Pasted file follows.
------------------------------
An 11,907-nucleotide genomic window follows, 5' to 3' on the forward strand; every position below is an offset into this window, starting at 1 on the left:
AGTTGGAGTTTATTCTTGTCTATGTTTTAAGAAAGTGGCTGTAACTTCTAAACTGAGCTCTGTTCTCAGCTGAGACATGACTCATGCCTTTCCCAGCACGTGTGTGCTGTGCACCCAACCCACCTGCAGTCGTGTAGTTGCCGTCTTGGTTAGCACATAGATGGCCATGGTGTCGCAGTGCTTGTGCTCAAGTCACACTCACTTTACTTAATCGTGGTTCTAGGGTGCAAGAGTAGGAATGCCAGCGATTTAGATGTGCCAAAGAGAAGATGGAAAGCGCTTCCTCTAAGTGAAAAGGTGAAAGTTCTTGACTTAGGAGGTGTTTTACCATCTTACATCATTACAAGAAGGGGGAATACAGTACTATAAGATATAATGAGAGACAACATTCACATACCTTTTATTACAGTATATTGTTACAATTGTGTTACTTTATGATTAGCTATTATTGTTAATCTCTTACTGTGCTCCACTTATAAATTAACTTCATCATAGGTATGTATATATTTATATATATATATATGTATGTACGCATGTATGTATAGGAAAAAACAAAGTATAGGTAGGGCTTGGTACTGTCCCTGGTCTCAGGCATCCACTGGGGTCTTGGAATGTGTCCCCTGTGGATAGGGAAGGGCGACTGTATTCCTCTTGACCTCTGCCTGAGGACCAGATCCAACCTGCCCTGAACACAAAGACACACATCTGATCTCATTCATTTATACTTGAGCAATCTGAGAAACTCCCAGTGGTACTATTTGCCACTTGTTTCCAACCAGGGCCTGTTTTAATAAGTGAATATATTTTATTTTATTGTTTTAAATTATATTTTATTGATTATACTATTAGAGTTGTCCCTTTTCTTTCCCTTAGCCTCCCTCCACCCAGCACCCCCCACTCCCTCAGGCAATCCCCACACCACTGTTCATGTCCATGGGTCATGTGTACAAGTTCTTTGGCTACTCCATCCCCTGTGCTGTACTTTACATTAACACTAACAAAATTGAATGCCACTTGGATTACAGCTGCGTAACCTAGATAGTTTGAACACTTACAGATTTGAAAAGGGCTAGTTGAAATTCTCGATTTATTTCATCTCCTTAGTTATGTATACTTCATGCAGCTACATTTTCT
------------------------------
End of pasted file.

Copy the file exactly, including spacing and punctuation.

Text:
An 11,907-nucleotide genomic window follows, 5' to 3' on the forward strand; every position below is an offset into this window, starting at 1 on the left:
AGTTGGAGTTTATTCTTGTCTATGTTTTAAGAAAGTGGCTGTAACTTCTAAACTGAGCTCTGTTCTCAGCTGAGACATGACTCATGCCTTTCCCAGCACGTGTGTGCTGTGCACCCAACCCACCTGCAGTCGTGTAGTTGCCGTCTTGGTTAGCACATAGATGGCCATGGTGTCGCAGTGCTTGTGCTCAAGTCACACTCACTTTACTTAATCGTGGTTCTAGGGTGCAAGAGTAGGAATGCCAGCGATTTAGATGTGCCAAAGAGAAGATGGAAAGCGCTTCCTCTAAGTGAAAAGGTGAAAGTTCTTGACTTAGGAGGTGTTTTACCATCTTACATCATTACAAGAAGGGGGAATACAGTACTATAAGATATAATGAGAGACAACATTCACATACCTTTTATTACAGTATATTGTTACAATTGTGTTACTTTATGATTAGCTATTATTGTTAATCTCTTACTGTGCTCCACTTATAAATTAACTTCATCATAGGTATGTATATATTTATATATATATATATGTATGTACGCATGTATGTATAGGAAAAAACAAAGTATAGGTAGGGCTTGGTACTGTCCCTGGTCTCAGGCATCCACTGGGGTCTTGGAATGTGTCCCCTGTGGATAGGGAAGGGCGACTGTATTCCTCTTGACCTCTGCCTGAGGACCAGATCCAACCTGCCCTGAACACAAAGACACACATCTGATCTCATTCATTTATACTTGAGCAATCTGAGAAACTCCCAGTGGTACTATTTGCCACTTGTTTCCAACCAGGGCCTGTTTTAATAAGTGAATATATTTTATTTTATTGTTTTAAATTATATTTTATTGATTATACTATTAGAGTTGTCCCTTTTCTTTCCCTTAGCCTCCCTCCACCCAGCACCCCCCACTCCCTCAGGCAATCCCCACACCACTGTTCATGTCCATGGGTCATGTGTACAAGTTCTTTGGCTACTCCATCCCCTGTGCTGTACTTTACATTAACACTAACAAAATTGAATGCCACTTGGATTACAGCTGCGTAACCTAGATAGTTTGAACACTTACAGATTTGAAAAGGGCTAGTTGAAATTCTCGATTTATTTCATCTCCTTAGTTATGTATACTTCATGCAGCTACATTTTCT